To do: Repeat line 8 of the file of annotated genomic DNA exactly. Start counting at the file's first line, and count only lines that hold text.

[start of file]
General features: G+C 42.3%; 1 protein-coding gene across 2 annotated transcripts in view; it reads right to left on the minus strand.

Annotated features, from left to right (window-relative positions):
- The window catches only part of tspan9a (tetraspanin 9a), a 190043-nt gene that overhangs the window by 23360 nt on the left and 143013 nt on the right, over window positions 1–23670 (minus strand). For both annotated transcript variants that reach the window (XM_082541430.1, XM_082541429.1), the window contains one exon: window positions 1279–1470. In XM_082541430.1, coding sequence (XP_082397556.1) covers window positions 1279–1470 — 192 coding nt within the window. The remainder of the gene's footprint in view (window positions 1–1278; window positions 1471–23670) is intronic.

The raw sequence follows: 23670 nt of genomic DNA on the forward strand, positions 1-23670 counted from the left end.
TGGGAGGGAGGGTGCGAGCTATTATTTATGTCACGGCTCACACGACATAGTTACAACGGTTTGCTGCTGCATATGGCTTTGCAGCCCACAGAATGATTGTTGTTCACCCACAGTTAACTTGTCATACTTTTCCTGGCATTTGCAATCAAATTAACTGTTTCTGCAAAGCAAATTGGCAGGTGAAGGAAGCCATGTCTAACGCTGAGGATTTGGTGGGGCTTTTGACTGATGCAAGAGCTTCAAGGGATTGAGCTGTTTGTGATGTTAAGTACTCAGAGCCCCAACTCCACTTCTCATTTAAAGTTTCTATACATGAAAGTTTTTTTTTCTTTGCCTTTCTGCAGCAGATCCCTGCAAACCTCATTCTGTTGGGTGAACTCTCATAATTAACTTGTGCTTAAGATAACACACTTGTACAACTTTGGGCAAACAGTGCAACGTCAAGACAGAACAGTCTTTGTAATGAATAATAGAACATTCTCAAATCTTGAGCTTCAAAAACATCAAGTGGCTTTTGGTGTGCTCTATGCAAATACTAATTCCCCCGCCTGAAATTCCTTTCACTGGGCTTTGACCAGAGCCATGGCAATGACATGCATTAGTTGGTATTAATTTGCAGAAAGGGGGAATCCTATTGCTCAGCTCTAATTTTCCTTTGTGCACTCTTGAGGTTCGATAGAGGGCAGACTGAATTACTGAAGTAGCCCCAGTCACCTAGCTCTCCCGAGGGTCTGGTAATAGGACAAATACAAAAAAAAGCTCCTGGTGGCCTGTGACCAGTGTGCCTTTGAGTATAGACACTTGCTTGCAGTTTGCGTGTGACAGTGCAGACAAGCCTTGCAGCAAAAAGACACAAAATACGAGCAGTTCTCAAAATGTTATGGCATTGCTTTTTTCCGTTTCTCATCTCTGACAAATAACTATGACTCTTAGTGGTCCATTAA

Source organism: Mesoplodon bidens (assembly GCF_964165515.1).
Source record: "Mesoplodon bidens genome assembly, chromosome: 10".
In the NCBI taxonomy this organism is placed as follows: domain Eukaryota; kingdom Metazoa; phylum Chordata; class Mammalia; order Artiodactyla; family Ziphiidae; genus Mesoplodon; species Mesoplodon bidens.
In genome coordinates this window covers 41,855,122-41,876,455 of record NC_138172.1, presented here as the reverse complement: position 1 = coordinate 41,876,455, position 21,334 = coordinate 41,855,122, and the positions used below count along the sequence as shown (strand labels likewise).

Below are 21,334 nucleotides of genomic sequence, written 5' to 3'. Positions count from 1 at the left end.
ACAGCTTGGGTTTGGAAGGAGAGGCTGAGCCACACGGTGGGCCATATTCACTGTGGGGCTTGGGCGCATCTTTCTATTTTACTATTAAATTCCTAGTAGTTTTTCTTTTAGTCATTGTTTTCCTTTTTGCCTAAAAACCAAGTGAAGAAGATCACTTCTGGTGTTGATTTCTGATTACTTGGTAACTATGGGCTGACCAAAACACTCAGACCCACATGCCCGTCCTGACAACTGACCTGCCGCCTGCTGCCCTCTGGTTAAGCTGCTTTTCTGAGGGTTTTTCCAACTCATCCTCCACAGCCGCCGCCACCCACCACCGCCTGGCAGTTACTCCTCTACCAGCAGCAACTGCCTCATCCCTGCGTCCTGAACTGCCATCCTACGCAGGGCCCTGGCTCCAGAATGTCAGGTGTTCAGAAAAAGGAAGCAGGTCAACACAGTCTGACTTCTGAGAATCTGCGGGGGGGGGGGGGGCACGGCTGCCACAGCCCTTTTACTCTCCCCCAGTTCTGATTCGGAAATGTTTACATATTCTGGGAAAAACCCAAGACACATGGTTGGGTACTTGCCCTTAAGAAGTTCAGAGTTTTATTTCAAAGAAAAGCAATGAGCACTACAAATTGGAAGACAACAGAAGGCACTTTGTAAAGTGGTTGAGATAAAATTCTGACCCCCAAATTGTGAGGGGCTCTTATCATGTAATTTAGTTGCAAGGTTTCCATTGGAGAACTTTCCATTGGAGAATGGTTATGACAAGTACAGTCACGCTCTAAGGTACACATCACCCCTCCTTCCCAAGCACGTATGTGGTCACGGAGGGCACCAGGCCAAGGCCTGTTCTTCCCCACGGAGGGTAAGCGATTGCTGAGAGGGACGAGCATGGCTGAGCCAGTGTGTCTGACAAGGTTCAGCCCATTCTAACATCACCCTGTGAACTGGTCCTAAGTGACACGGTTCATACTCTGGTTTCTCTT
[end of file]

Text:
In the NCBI taxonomy this organism is placed as follows: domain Eukaryota; kingdom Metazoa; phylum Chordata; class Mammalia; order Artiodactyla; family Ziphiidae; genus Mesoplodon; species Mesoplodon bidens.